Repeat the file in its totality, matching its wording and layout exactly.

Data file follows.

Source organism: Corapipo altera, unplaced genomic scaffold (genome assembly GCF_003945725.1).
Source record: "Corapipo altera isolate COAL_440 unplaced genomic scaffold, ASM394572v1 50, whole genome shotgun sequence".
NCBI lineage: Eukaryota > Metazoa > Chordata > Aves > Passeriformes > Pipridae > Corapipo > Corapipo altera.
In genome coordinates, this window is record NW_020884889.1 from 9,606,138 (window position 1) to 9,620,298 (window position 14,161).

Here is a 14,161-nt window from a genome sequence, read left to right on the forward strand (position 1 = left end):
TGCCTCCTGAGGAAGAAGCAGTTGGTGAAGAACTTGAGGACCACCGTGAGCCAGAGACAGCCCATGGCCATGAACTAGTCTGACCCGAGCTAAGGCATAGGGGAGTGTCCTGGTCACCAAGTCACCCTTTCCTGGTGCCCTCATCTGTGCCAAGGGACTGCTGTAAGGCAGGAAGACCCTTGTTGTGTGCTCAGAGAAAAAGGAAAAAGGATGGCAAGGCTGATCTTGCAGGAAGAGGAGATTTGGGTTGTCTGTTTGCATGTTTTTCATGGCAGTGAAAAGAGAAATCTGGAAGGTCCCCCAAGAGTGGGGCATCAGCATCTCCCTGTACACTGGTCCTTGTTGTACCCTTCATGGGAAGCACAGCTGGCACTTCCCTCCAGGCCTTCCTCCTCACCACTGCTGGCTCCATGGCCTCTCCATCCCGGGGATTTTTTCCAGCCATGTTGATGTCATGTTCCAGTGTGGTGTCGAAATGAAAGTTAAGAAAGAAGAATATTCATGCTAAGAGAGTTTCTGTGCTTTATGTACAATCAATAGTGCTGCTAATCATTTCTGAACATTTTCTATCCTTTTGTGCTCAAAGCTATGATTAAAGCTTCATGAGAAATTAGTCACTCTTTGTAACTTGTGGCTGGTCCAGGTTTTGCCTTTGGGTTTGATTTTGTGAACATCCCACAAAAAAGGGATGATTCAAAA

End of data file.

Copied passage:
Source organism: Corapipo altera, unplaced genomic scaffold (genome assembly GCF_003945725.1).
Source record: "Corapipo altera isolate COAL_440 unplaced genomic scaffold, ASM394572v1 50, whole genome shotgun sequence".
NCBI lineage: Eukaryota > Metazoa > Chordata > Aves > Passeriformes > Pipridae > Corapipo > Corapipo altera.
In genome coordinates, this window is record NW_020884889.1 from 9,606,138 (window position 1) to 9,620,298 (window position 14,161).

Here is a 14,161-nt window from a genome sequence, read left to right on the forward strand (position 1 = left end):
TGCCTCCTGAGGAAGAAGCAGTTGGTGAAGAACTTGAGGACCACCGTGAGCCAGAGACAGCCCATGGCCATGAACTAGTCTGACCCGAGCTAAGGCATAGGGGAGTGTCCTGGTCACCAAGTCACCCTTTCCTGGTGCCCTCATCTGTGCCAAGGGACTGCTGTAAGGCAGGAAGACCCTTGTTGTGTGCTCAGAGAAAAAGGAAAAAGGATGGCAAGGCTGATCTTGCAGGAAGAGGAGATTTGGGTTGTCTGTTTGCATGTTTTTCATGGCAGTGAAAAGAGAAATCTGGAAGGTCCCCCAAGAGTGGGGCATCAGCATCTCCCTGTACACTGGTCCTTGTTGTACCCTTCATGGGAAGCACAGCTGGCACTTCCCTCCAGGCCTTCCTCCTCACCACTGCTGGCTCCATGGCCTCTCCATCCCGGGGATTTTTTCCAGCCATGTTGATGTCATGTTCCAGTGTGGTGTCGAAATGAAAGTTAAGAAAGAAGAATATTCATGCTAAGAGAGTTTCTGTGCTTTATGTACAATCAATAGTGCTGCTAATCATTTCTGAACATTTTCTATCCTTTTGTGCTCAAAGCTATGATTAAAGCTTCATGAGAAATTAGTCACTCTTTGTAACTTGTGGCTGGTCCAGGTTTTGCCTTTGGGTTTGATTTTGTGAACATCCCACAAAAAAGGGATGATTCAAAA